Last week, an Indiana federal court issued a decision on motions in limine excluding certain evidence in a property damage coverage claim scheduled to go to trial on May 16, 2023. This included a ruling, among others, that bars the policyholder from seeking an additional $14 million in environmental damages (beyond the $11 million initially sought) because the damages were not timely disclosed.
On May 4, 2023, the Indiana Supreme Court denied transfer in two insurance related appeals, one involving the enforceability of a lead exclusion and one involving an exclusion barring coverage for losses caused by the neglect of the insured to save and preserve property after the time of a loss.
Summaries of each decision are included below.
Indiana GRQ, LLC v. American Guar. and Liab. Ins. Co., (N.D. Ind. May 10, 2023)
Case Overview: The policyholder sued seven insurance companies after flooding caused damage to its South Bend facility. The insurers paid part of the claim and denied the rest. The trial is scheduled to begin May 16, 2023. Both sides moved to exclude certain evidence at trial. This opinion addresses those motions.
Ruling: What’s in and what’s out:
Category of Evidence
Ruling and Rationale
Depreciation of and value of policyholder’s property
Permissible. Recoverability of ACV vs. RCV still at issue.
Timing of repairs
Permissible. This issue determines whether the policyholder can recover RCV, which was not decided at summary judgment.
Environmental history of property
Permissible, in part. Policyholder’s environmental losses were caused by presence of PCBs and asbestos. The history of these compounds at the site is thus relevant to whether the flood caused their current presence.
Use of term “independent adjuster” to describe adjusters hired by insurers
Permissible. Policyholder can cross-examine witnesses to challenge “independent” status.
Sophistication of policyholder
Permissible. The court noted that while this was potentially prejudicial evidence, it was not unduly prejudicial.
Increased environmental damage computations ($11M to $25M)
Excluded. The policyholder’s supplemental damages disclosure occurred less than two months before trial and insurers did not have ability to prepare for this or cross-examine witnesses.
Photos and communications produced after discovery.
Excluded, in part. All communications with EPA were excluded because they occurred and were produced after the close of discovery. However, photos of the flooded property were permissible.
Communications about “loss reserves”
Excluded, in part. Discussions about insurer’s knowledge of general magnitude of loss permissible, but communications about loss reserves excluded.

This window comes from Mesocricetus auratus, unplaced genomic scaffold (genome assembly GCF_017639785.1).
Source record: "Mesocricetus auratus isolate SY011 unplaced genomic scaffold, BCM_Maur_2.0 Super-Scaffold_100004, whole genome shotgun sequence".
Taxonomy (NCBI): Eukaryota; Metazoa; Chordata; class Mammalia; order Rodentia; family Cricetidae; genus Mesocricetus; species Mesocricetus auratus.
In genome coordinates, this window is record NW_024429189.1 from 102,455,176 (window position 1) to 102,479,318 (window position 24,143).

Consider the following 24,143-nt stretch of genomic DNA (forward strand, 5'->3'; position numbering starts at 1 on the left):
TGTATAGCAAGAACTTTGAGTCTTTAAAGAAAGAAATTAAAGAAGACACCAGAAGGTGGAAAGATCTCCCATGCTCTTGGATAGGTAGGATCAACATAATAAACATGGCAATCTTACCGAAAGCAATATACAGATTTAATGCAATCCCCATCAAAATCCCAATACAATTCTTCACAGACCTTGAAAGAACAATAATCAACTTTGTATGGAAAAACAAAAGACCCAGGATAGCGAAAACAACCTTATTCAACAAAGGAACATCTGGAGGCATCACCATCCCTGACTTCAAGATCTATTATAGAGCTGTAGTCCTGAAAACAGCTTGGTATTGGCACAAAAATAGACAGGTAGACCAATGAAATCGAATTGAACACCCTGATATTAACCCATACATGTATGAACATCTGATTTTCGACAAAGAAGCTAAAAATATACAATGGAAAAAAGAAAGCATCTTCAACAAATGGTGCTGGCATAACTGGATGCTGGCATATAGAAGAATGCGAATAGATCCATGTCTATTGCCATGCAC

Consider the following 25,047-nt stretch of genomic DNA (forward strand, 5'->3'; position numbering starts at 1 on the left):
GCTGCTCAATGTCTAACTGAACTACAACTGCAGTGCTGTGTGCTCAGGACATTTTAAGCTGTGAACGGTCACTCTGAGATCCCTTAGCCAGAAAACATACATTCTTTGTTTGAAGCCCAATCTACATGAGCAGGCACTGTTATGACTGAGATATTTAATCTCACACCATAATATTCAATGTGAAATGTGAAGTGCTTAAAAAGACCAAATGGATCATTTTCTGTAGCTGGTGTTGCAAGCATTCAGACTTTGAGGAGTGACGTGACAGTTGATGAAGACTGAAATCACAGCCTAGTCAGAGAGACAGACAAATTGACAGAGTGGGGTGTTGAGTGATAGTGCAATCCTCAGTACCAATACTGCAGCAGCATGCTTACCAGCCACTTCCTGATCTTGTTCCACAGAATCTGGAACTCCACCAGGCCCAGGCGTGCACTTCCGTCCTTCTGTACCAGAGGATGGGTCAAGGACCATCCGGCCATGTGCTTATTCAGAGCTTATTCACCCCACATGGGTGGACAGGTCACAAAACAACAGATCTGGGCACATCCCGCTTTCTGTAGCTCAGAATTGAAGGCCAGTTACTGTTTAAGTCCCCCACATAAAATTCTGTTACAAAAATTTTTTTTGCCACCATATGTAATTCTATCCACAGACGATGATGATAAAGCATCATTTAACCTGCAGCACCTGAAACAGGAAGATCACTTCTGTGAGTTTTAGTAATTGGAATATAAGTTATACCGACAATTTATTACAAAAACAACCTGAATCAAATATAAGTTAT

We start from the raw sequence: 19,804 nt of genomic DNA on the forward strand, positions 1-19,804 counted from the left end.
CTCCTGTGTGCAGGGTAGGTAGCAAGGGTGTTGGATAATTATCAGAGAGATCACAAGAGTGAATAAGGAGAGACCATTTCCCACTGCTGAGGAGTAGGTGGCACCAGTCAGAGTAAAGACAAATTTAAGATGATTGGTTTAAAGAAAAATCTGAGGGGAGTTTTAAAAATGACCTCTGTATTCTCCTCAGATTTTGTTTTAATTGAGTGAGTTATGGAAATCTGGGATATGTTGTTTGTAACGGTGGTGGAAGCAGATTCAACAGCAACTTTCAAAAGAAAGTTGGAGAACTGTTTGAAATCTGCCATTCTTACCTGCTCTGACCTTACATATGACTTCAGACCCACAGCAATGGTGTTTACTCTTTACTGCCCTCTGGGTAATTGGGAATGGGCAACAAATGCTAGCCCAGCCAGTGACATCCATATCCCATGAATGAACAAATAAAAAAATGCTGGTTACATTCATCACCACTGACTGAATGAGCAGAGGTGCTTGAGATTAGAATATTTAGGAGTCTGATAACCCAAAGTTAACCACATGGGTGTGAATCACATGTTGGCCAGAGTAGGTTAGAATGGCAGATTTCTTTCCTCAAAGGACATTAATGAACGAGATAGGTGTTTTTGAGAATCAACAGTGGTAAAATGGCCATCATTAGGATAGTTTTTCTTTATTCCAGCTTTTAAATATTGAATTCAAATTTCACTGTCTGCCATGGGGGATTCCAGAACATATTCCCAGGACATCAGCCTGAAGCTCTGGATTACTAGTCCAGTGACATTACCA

Insurers’ reference to “settlement” in communications
Permissible. The insurers used the words “settle, adjust, and resolve” interchangeably in its communications. Rule 408 not an absolute ban on all evidence related to settlement.
Financial condition of insurers
Permissible. Policyholder seeks punitive damages as part of its bad faith claim, and the jury is allowed to consider such evidence.
Issues resolved on summary judgment
Excluded, as to bad faith claim theories besides the two that survived summary judgment: (1) the withholding of cost estimates and (2) the insurers’ hiring of the policyholder’s consultant to pressure settlement.
One major takeaway: This case highlights the importance of disclosing supplemental damage computations as early and frequently as possible, as the ruling effectively wiped out $14 million in additional potential damages.
Citation: 2023 U.S. Dist. LEXIS 81814
Indiana Farmers Mut. Ins. Co. v. HomeWorks Management Corp (Ind. Ct. App. 2022), trans. denied (Ind. 2023)
Case Overview: Landlord sought coverage for claims by tenant that their children suffered lead poisoning because landlord’s employee scraped lead paint and failed to clean it up. The trial court granted summary judgment in favor of the landlord, finding that the lead exclusion in the policy was ambiguous and unenforceable. The Court of Appeals reversed. It found that the lead exclusion did not carry the same ambiguity and concerns as the pollution exclusions found enforceable in Kiger and its progeny.
Ruling: The Indiana Supreme Court denied transfer on May 4, 2023. This finalized the Court of Appeals’ December 22, 2022 decision.
Citation: 201 N.E.3d 666
Wagner v. United Farm Family Mutual Ins. Co. (Ind. Ct. App. 2022), trans. denied (Ind. 2023)
Case Overview: Homeowners sought insurance coverage for storm damage that occurred in 2010. The insurer covered the loss. The homeowners noticed staining around the chimney in 2012 and submitted an additional claim. The insurer accepted the claim but did not pay anything because it was within the deductible. In 2015, the homeowners noticed water and moisture problems throughout the house, including mold. The insurer denied the 2015 claim, concluding the damage was the same as the damage from the 2012 claim, which had not been repaired. The insurer argued that the loss was not covered because the policy excluded coverage for “loss caused directly or indirectly by […] neglect of the ‘insured’ to use all reasonable means to save and preserve property at and after the time of a loss.” The trial court agreed, and the Court of Appeals affirmed summary judgment in favor of the insurer on the applicability of this exclusion.
Ruling: The Indiana Supreme Court denied transfer on May 4, 2023, with Rush and Goff voting to grant the petition to transfer. This finalized the Court of Appeals’ December 29, 2022 decision. However, this memorandum decision may not be cited as precedent or for persuasive value because it was issued prior to January 1, 2023. See Rule 65(D) of the Indiana Rules of Appellate Procedure.
Citation: 202 N.E.3d 454 (Memorandum Decision)